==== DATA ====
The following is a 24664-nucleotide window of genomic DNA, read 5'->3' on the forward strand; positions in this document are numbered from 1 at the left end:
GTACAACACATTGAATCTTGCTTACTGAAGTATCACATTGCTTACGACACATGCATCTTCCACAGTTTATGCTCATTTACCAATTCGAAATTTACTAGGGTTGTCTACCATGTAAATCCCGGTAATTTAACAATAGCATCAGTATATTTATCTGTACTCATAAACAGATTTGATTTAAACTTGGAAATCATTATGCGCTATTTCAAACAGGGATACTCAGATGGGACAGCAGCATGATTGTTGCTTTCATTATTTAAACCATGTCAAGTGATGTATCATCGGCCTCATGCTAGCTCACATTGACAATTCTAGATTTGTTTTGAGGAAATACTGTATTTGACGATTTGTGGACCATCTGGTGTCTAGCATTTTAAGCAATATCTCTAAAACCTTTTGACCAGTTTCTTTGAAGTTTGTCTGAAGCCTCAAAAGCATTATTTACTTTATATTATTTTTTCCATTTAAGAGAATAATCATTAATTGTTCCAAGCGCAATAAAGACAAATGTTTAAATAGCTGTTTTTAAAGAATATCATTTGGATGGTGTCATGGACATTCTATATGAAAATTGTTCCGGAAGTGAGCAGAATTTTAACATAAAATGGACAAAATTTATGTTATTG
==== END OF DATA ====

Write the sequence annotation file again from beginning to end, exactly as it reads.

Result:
The following is a 24664-nucleotide window of genomic DNA, read 5'->3' on the forward strand; positions in this document are numbered from 1 at the left end:
GTACAACACATTGAATCTTGCTTACTGAAGTATCACATTGCTTACGACACATGCATCTTCCACAGTTTATGCTCATTTACCAATTCGAAATTTACTAGGGTTGTCTACCATGTAAATCCCGGTAATTTAACAATAGCATCAGTATATTTATCTGTACTCATAAACAGATTTGATTTAAACTTGGAAATCATTATGCGCTATTTCAAACAGGGATACTCAGATGGGACAGCAGCATGATTGTTGCTTTCATTATTTAAACCATGTCAAGTGATGTATCATCGGCCTCATGCTAGCTCACATTGACAATTCTAGATTTGTTTTGAGGAAATACTGTATTTGACGATTTGTGGACCATCTGGTGTCTAGCATTTTAAGCAATATCTCTAAAACCTTTTGACCAGTTTCTTTGAAGTTTGTCTGAAGCCTCAAAAGCATTATTTACTTTATATTATTTTTTCCATTTAAGAGAATAATCATTAATTGTTCCAAGCGCAATAAAGACAAATGTTTAAATAGCTGTTTTTAAAGAATATCATTTGGATGGTGTCATGGACATTCTATATGAAAATTGTTCCGGAAGTGAGCAGAATTTTAACATAAAATGGACAAAATTTATGTTATTG